Even with some funds restored, Kansas corrections officials worry about crime going up

The financial outlook for the Kansas Department of Corrections got better after Gov. Sam Brownback restored almost $3 million in budget cuts Saturday.

But the department still is losing millions, and state officials still worry that crime rates could go up as the dollars go down.

Less money for programs to teach people how to make better decisions may increase recidivism.

Cuts to juvenile delinquency prevention programs could create new criminals.

Fewer parole officers will mean less intense supervision for people who have proven they need it.

“If they’re not supervised, they’re going to keep repeating their actions, and there’s potential for crime rates to go up,” Sedgwick County Sheriff Jeff Easter said last week.

“This isn’t just a Sedgwick County problem. It’s a state problem.”

Brownback agreed.

On Saturday, he restored $2.7 million to the department for fiscal year 2014, which starts July 1, and vetoed the budget for fiscal year 2015, which included nearly $10 million in cuts to the department.

“I have grave concerns about the impact of this budget on public safety,” Brownback said in his veto message, adding that his actions “will allow the Department of Corrections to use these resources to soften the impact of their reduced funding and protect critical components of our corrections system.”

The corrections department still faces cuts of between $4.7 million and $5.7 million for 2014, Jeremy Barclay, special assistant to Corrections Secretary Ray Roberts, said Saturday.

Trickle-down effect

How the department will handle the cuts is yet to be determined, Barclay said last week.

But a memo the department issued in May, during legislative discussions when cuts were proposed to be $5.6 million, said it would cut:

• $2 million for community corrections programming needed to implement the Justice Reinvestment Act, a plan to reduce the number of prisoners.

• $500,000 in the parole budget, resulting in the layoffs of 10 parole officers. Parole officers each handle an average of 60 cases.

• $1.2 million to community corrections grants that fund programs for high-risk probationers. Those cuts likely will affect Sedgwick County, including its adult residential facility.

• $350,000 for juvenile delinquency prevention.

• $350,000 to juvenile community corrections programs.

• $600,000 in open corrections officer positions.

The county doesn’t yet know how the department’s budget cut will trickle down to the local level. County Manager William Buchanan noted last week that an additional $750,000 the Legislature had allotted for the Judge Riddel Boys Ranch likely would be overshadowed by the cuts.

Sen. Jeff King, R-Independence, said he believes the money will be restored when the Legislature convenes in January.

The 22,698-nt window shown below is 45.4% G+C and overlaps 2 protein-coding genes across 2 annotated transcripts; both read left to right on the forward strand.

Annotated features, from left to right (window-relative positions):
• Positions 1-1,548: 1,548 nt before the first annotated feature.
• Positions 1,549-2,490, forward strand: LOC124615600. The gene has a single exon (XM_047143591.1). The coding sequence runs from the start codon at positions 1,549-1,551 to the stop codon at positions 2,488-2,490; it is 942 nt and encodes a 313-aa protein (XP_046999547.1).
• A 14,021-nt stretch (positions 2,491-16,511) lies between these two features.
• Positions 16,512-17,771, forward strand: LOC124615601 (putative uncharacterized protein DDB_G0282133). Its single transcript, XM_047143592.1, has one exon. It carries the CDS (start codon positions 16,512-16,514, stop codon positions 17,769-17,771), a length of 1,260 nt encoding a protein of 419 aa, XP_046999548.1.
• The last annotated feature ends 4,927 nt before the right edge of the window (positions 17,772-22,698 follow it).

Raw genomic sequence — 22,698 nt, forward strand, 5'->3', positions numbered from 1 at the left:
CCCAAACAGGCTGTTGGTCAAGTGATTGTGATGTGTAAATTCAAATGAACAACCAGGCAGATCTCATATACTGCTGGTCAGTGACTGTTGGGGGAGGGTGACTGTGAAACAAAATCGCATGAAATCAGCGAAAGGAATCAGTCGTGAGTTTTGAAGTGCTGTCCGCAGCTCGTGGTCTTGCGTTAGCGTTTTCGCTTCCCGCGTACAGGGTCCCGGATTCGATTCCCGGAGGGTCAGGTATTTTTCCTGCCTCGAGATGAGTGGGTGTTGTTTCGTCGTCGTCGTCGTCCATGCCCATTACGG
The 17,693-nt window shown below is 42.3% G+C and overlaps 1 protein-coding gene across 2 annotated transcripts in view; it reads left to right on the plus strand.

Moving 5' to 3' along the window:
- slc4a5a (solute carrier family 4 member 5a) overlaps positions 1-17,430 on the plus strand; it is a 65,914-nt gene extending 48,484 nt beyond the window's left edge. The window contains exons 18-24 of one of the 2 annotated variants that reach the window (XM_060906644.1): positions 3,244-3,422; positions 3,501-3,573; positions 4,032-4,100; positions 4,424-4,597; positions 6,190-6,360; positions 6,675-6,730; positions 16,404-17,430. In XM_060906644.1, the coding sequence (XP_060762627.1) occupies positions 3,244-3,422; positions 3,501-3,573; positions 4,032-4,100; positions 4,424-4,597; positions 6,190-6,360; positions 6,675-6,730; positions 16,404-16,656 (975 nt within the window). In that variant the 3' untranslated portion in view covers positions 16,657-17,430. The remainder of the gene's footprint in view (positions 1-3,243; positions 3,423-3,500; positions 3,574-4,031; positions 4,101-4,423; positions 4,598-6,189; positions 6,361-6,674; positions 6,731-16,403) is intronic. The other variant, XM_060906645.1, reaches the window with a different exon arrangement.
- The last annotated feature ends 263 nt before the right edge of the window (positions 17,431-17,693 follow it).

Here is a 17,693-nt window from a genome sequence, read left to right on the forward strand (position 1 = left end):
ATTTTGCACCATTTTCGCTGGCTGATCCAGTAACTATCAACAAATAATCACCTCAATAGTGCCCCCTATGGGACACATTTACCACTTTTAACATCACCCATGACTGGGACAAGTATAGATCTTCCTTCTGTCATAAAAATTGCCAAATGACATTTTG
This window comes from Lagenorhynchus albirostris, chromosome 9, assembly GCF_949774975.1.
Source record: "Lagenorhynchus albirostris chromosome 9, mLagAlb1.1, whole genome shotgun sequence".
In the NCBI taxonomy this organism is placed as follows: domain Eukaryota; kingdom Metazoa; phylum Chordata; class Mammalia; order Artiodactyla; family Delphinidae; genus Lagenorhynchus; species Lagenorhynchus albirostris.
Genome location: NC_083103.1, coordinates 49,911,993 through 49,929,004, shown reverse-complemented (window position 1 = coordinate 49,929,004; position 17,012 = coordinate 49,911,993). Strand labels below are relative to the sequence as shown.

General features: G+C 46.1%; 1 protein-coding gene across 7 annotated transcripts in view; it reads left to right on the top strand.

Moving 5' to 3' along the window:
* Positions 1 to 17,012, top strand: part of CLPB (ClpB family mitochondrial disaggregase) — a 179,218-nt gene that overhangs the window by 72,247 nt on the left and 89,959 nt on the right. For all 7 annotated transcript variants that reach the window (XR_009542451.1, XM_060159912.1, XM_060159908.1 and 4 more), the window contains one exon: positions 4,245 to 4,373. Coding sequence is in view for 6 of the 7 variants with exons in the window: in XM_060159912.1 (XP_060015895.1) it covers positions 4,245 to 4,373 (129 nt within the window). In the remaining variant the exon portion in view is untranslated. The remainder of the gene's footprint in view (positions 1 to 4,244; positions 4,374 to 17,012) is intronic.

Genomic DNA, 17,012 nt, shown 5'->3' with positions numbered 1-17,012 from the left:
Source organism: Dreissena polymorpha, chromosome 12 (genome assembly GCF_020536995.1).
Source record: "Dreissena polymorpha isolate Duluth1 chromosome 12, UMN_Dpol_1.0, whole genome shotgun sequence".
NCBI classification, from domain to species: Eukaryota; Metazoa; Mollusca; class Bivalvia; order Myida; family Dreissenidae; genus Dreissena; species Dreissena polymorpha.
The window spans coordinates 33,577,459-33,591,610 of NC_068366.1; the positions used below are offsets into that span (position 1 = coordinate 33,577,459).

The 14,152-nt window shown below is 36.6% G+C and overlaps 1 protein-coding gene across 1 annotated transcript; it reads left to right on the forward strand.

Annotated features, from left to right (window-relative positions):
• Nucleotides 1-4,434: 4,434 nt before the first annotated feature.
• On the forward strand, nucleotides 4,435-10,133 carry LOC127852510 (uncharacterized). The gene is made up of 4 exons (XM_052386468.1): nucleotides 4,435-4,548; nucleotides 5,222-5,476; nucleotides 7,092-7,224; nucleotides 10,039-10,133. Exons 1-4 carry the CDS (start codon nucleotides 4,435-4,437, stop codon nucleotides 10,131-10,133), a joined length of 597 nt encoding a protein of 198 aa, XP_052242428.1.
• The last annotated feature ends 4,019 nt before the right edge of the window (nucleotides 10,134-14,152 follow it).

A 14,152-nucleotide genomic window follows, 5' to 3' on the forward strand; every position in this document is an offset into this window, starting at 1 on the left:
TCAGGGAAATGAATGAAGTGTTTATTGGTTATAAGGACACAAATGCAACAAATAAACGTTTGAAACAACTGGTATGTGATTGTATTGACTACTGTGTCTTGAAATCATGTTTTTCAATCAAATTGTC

“I do share those concerns but believe they can be and will be and are being remedied,” he said. “I worked very hard to get assurance from the speaker of the House, Senate leadership and the governor that things would be done as soon as possible to make sure that funding for public safety budgets would be fully restored. The governor has publicly and repeatedly said he will work for a supplemental appropriation in January, and the speaker of the House gave written confirmation that he would support supplemental funding to fund corrections.”

King made those remarks before Brownback’s vetoes Saturday. In his veto message, Brownback said that he looked “forward to working with the 2014 Legislature in finding the department sufficient resources to ensure public safety is not imperiled.”

Easter is concerned not only as a law enforcement officer who spent years on the streets with the Wichita Police Department but also as a sheriff who runs a jail.

Re-offenders will create new crime victims, and the criminals will land, even if only for a while, at the Sedgwick County Jail, which is already dealing with overcrowding.

Long-term costs

The budget for the corrections department started with more promise this past spring.

Brownback had recommended $2 million in additional funding in fiscal year 2014 and $3 million in fiscal year 2015 for programs aimed to keep people from coming back to prison.

The department estimated there would be 250 to 300 fewer people coming to prison next fiscal year and 750 to 800 fewer inmates in fiscal year 2015.

“As part of the selling point, we told the governor we could avoid $50 million over the next five years” by reducing the number of prisoners through programs and policies aimed to teach criminals that the state “is not bluffing” about the penalties for committing crime, Barclay said. The plan called for “swift and certain” sanctions for violating parole.

When people violate parole, Barclay said, parole officers write them up, and then they wait for three weeks to see a judge.

“That’s like telling your child when they’ve done something wrong: ‘In three weeks, I’m going to put you in your room for an hour,’ ” Barclay said.

New policies would be more of a deterrent, putting parole violators back in prison for 120 or 180 days “so that they get the message,” Barclay said.

Now the department likely will look to those new programs and educational opportunities for prisoners as a place to cut.

“It’s easier to cut money you never had before,” Barclay said.

Rep. Gail Finney, D-Wichita, who serves on the corrections and juvenile justice committee, said the state may save money in the short term but pay more in the long run.

“I’m really concerned about recidivism because of lack of programming and education,” she said. “Even though you’re cutting right now, what’s going to happen is you’re going to have an increase of people re-offending. I think it’s going to cause more problems than we anticipate.”

Contributing: Brad Cooper of the Kansas City Star.